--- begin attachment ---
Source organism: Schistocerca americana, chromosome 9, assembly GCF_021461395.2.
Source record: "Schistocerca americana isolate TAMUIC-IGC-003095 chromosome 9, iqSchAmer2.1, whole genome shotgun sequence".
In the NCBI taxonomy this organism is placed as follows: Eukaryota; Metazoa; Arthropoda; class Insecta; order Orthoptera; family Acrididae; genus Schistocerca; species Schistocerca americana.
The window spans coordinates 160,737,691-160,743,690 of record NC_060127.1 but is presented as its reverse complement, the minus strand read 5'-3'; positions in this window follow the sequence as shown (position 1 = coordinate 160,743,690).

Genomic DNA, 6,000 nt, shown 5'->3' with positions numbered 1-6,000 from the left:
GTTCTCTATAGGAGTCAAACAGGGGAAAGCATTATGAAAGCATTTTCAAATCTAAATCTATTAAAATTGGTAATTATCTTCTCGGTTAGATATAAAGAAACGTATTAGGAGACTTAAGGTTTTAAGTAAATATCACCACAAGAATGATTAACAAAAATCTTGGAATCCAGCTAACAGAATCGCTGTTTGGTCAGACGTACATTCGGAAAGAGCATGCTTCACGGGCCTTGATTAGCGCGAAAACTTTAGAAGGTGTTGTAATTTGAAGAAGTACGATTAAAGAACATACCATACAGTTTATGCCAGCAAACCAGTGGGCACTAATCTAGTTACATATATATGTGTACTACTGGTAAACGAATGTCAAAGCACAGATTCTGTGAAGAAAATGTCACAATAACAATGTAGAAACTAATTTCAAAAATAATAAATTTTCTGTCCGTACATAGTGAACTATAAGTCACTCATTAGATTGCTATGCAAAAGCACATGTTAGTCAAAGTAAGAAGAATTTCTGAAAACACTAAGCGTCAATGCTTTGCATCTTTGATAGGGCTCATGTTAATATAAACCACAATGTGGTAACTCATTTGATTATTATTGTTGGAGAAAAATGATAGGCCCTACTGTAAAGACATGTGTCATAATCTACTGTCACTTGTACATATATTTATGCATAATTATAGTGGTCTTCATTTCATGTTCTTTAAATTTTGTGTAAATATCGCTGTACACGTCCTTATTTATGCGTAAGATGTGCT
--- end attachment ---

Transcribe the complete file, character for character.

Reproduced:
Source organism: Schistocerca americana, chromosome 9, assembly GCF_021461395.2.
Source record: "Schistocerca americana isolate TAMUIC-IGC-003095 chromosome 9, iqSchAmer2.1, whole genome shotgun sequence".
In the NCBI taxonomy this organism is placed as follows: Eukaryota; Metazoa; Arthropoda; class Insecta; order Orthoptera; family Acrididae; genus Schistocerca; species Schistocerca americana.
The window spans coordinates 160,737,691-160,743,690 of record NC_060127.1 but is presented as its reverse complement, the minus strand read 5'-3'; positions in this window follow the sequence as shown (position 1 = coordinate 160,743,690).

Genomic DNA, 6,000 nt, shown 5'->3' with positions numbered 1-6,000 from the left:
GTTCTCTATAGGAGTCAAACAGGGGAAAGCATTATGAAAGCATTTTCAAATCTAAATCTATTAAAATTGGTAATTATCTTCTCGGTTAGATATAAAGAAACGTATTAGGAGACTTAAGGTTTTAAGTAAATATCACCACAAGAATGATTAACAAAAATCTTGGAATCCAGCTAACAGAATCGCTGTTTGGTCAGACGTACATTCGGAAAGAGCATGCTTCACGGGCCTTGATTAGCGCGAAAACTTTAGAAGGTGTTGTAATTTGAAGAAGTACGATTAAAGAACATACCATACAGTTTATGCCAGCAAACCAGTGGGCACTAATCTAGTTACATATATATGTGTACTACTGGTAAACGAATGTCAAAGCACAGATTCTGTGAAGAAAATGTCACAATAACAATGTAGAAACTAATTTCAAAAATAATAAATTTTCTGTCCGTACATAGTGAACTATAAGTCACTCATTAGATTGCTATGCAAAAGCACATGTTAGTCAAAGTAAGAAGAATTTCTGAAAACACTAAGCGTCAATGCTTTGCATCTTTGATAGGGCTCATGTTAATATAAACCACAATGTGGTAACTCATTTGATTATTATTGTTGGAGAAAAATGATAGGCCCTACTGTAAAGACATGTGTCATAATCTACTGTCACTTGTACATATATTTATGCATAATTATAGTGGTCTTCATTTCATGTTCTTTAAATTTTGTGTAAATATCGCTGTACACGTCCTTATTTATGCGTAAGATGTGCT